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Jan van der Doe
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Geregistreerd op: 30-12-2004
Berichten: 504
Woonplaats: Fergus, ON

BerichtGeplaatst: Ma Mrt 14, 2005 3:04 am    Onderwerp: Nieuws Reageer met quote

Hythe improve US Army LT series tugs.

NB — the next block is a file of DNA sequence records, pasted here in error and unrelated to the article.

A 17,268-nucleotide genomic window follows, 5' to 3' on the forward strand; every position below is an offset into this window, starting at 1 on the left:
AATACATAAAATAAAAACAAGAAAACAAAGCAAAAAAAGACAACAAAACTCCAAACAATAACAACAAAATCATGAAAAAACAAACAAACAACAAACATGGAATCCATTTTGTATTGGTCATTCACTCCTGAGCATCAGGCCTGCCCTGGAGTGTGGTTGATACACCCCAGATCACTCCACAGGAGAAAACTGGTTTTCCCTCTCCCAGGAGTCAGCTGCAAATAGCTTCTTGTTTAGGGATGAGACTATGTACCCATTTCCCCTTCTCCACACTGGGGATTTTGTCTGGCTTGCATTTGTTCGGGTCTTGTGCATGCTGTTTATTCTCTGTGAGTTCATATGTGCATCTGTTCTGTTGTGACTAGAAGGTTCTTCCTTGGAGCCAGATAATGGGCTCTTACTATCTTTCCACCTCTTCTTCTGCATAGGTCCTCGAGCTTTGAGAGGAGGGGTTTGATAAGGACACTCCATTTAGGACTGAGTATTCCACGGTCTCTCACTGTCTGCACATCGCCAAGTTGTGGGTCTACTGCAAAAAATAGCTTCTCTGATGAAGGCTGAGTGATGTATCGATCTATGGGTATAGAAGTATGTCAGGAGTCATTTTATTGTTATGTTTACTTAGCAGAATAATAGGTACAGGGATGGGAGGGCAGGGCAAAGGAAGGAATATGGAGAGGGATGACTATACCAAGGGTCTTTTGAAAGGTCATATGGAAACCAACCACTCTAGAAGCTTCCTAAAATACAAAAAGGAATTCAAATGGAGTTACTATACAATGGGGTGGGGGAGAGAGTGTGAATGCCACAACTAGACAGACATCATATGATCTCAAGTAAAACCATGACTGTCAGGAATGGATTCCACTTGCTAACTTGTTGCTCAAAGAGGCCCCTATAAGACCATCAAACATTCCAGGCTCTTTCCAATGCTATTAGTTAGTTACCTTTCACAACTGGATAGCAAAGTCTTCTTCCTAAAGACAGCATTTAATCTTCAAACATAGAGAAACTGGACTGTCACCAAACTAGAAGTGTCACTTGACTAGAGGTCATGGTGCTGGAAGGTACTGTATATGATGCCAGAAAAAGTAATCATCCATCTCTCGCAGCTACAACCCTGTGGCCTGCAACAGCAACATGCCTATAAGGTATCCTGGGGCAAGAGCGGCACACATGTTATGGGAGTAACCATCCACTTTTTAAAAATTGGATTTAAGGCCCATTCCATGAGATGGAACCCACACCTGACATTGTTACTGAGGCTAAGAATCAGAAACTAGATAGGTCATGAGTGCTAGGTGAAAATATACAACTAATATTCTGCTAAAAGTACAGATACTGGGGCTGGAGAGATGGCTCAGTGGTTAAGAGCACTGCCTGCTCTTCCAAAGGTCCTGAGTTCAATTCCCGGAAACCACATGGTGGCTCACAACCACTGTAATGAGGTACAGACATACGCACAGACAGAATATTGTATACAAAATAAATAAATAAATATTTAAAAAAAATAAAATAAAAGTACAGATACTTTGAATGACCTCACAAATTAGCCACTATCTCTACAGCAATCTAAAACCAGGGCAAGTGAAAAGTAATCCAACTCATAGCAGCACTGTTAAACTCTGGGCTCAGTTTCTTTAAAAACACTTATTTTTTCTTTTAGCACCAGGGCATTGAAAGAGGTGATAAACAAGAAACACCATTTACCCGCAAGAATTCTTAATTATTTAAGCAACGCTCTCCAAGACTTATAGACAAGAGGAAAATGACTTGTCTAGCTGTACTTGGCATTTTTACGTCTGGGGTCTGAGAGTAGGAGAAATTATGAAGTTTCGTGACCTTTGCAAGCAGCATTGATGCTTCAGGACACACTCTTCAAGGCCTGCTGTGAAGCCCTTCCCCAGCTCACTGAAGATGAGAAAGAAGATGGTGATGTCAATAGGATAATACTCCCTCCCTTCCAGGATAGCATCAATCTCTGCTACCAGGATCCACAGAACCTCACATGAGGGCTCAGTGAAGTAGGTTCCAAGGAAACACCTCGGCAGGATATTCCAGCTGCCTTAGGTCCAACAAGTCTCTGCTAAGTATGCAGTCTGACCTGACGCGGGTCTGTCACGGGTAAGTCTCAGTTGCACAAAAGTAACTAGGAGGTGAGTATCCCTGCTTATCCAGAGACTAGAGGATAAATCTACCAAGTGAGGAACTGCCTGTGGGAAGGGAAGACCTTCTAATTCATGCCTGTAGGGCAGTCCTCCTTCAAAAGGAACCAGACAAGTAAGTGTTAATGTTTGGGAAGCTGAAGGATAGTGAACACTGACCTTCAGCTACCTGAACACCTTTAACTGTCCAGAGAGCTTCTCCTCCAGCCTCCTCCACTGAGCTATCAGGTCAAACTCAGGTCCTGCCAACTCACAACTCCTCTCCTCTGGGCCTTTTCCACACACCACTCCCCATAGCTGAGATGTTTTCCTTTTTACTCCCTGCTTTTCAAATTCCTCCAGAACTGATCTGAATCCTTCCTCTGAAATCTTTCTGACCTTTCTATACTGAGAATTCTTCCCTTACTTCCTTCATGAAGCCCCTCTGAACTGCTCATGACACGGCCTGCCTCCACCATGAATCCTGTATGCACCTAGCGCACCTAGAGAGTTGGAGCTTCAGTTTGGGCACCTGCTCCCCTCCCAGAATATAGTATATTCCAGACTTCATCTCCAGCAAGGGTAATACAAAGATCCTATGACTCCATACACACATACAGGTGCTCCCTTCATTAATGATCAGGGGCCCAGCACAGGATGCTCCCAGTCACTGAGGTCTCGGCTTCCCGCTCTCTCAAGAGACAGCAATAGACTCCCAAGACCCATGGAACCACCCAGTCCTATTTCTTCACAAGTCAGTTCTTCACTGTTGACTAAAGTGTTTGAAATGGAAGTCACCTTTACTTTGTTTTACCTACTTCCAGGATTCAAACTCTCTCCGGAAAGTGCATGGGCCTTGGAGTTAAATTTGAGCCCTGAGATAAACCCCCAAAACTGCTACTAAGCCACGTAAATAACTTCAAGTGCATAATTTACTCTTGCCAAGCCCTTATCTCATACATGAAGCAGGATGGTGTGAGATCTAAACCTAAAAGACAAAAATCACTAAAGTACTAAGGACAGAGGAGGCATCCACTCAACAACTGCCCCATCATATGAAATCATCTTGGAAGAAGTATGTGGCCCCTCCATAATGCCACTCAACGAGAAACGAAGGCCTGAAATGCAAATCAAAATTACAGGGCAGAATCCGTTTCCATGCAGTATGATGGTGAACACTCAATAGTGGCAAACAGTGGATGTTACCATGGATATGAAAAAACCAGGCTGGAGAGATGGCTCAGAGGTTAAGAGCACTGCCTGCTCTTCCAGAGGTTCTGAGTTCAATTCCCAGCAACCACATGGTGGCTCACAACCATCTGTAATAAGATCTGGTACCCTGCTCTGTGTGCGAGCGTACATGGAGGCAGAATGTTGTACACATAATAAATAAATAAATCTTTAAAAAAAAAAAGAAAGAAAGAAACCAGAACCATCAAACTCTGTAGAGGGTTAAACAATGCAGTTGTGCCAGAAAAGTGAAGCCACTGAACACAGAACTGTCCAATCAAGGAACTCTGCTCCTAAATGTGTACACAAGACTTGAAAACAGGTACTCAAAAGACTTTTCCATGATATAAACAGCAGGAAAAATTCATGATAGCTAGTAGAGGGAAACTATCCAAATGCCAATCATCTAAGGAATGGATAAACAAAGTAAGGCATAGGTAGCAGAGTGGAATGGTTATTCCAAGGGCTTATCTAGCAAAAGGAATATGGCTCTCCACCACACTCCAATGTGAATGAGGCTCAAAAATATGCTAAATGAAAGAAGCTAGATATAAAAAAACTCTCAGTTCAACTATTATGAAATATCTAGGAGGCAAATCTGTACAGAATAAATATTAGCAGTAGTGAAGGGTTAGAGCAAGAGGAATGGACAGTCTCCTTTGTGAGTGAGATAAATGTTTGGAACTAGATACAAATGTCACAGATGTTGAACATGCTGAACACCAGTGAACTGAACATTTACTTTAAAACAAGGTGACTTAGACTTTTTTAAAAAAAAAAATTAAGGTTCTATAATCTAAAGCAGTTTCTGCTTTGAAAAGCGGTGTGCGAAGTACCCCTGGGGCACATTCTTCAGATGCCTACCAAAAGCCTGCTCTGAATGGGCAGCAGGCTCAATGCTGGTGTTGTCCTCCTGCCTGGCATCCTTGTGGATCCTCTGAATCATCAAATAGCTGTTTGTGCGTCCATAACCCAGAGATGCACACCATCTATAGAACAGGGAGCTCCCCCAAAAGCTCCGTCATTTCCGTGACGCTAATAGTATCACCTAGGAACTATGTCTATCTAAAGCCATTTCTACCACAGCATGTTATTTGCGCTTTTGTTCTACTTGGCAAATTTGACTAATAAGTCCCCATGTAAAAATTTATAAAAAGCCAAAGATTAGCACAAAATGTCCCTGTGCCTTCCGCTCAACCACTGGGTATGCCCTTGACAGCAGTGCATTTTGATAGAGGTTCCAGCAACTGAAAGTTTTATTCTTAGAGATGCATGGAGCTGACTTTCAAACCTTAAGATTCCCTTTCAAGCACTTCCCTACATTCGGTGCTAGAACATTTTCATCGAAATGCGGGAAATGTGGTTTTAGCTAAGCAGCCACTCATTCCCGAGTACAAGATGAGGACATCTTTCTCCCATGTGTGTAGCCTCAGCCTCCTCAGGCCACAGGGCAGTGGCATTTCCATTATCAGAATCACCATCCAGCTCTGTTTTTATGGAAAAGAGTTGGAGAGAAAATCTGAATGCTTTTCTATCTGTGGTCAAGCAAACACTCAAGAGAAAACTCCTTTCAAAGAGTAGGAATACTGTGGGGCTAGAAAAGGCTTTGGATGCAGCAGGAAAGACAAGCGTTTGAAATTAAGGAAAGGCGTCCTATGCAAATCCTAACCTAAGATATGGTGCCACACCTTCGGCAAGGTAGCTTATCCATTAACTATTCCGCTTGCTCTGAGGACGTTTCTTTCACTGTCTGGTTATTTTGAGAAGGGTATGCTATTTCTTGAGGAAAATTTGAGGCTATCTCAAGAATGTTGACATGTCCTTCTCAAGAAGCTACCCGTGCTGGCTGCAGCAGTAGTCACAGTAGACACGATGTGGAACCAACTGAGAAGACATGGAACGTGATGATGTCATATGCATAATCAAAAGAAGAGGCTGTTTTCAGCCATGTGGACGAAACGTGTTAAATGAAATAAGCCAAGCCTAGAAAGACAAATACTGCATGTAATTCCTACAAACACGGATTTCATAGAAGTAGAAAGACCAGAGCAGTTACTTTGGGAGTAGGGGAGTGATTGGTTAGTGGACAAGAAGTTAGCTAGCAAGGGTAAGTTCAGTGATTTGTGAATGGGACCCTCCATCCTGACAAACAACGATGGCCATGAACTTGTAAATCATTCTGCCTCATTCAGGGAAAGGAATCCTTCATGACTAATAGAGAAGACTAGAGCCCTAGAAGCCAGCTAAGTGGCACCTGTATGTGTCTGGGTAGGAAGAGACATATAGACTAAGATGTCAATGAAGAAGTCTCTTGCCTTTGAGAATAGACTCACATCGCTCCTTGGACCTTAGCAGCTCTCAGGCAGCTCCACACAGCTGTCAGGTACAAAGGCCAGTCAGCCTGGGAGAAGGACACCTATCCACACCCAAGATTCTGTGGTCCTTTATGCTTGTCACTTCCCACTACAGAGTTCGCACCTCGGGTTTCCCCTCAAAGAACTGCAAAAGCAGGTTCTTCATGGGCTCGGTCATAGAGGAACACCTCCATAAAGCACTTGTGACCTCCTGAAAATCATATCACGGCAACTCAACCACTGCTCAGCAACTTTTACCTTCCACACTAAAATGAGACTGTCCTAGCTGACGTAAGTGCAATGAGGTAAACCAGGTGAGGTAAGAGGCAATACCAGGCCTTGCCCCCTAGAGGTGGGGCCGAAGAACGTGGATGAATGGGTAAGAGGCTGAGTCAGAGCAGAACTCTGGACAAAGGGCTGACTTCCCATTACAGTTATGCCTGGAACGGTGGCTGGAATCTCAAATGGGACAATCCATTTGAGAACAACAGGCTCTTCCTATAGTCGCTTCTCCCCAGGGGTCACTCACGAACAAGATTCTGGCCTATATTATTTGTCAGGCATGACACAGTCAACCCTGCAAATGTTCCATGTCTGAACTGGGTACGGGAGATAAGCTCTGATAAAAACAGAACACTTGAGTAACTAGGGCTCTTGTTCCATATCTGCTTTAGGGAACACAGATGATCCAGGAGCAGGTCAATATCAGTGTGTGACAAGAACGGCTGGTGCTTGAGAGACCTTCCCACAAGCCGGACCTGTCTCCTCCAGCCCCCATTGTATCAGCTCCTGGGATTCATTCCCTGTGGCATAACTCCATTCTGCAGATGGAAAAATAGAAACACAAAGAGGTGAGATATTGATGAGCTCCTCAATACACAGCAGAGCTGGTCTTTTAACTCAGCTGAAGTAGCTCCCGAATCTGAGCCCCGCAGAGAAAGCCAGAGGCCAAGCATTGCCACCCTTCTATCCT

The United States Army – Combat Equipment Battalion at Hythe on Southampton Water is in the process of carring out a unique reconstruction programme on a series of powerful twin screw tugs. All six of the tugs concerned are just 10 years old but during their relatively short working lives have been found to have significant deficiencies, particularly with regards to stability. Decribed as The US Army Centre of Excellence for Watercraft Maintenance, the Hythe base is manned largely by civilian engineering and shipyard staff and is accustomed to project work of this kind. Known as the 128ft Large Tugs and indentified LT801 through LT806, all six vessels of the series were completed in 1994 by Trinity/Halter at Moss Point in the USA. Primarily intended to assist with berthing of large transports, they are also equipped for deep sea towing and barge handling. Each tug is 39 mtrs in length, with a beam of 11 mtrs and depth of 4.9 mtrs, powered by two 2.550 bhp main engines driving open screws. In keeping with many such vessels built to a military specification they are well equipped, have excellent communications facilities and a large crew of 24 persons. The main thrust of the ‘LT 128ft Stabilitation modifications’ is to greatly improve the vessels’ stability and thus remove many of the restrictions placed upon their operational capabilities. Those restrictions included stringent conditions govering the sea states under which they can operate and on the use of fuel oil. Range was limited considerably by the need to keep fuel on baord as ballast. Whilst undergoing essential modifications to correct these deficiencies the opportunity has been taken to improv many other aspects of the tug’s operational performance. The most obvious and significant modification has been a reducion in the height of the superstructure by one deck, by removing the radio cabin from beneath the wheelhouse. To accomplish that, the original wheelhouse and radio cabin have been completely removed and discarded. A new much larger wheelhouse structure has been fabricated at hte base in Alumiium Alloy. Windows for the vessels, a total of over 150 for all six tugs, are being supplied by Houdini Marine Windows. Prior to putting the new wheelhouse in place a new pre-fitted out and electronically screened radio cabin has been inserted into the excisting accomodation block. The top portion of the radio cabin protrudes into the centre of the new wheelhouse, which now has new control consoles forward and a considerale ‘walk-rond’ space at the sides and aft. Both exhaust uptakes have been reduced considerably in height and a new mast structure has been added. Other measures taken to improve stability include, a large reduction in the weight of fendering around the bow and raised forecastle, fitting larger bilge keels and the conversion of void spaces into internal tanks. The latter has increased the vessels range (free running at 12 knots) from 3.906 miles to 5.926 miles. Fuel and ballst transfer equipment has also been significantly upgraded. As part of the same project, a great deal of effort has been expended in reducing noise levels on board by improving insulation and modernising the ventilation system and air ducting. Noise levels on the bridge have been reduced from 70.1db to 60.2db. New consoles have been installed on the bridge wings for propulsion and whinch controls. On the after deck, the existing towing winches have been retained but relatively minor changes have been made to the fairleads and towing gear. Four of the LT128 series tugs were in the Hythe yard when Maritime Journal paid the base a visit in December, all at different stages in the reconstruction process. One vessel, LT803 Major General Anthony Wayne, has been the prototype for all modifications, has succesfully run extensive trails ans is virtually ready for operational service. A second tug LT805 Major General Winfield Scott has structural modifications well advanced, a third is undergoing underwater maintenance and modifications and a fourth vessel is waiting for major reconstruction to start. The remaining two tugs af the series will arrive from the USA in a few months time. (Bron: Marine Journal)
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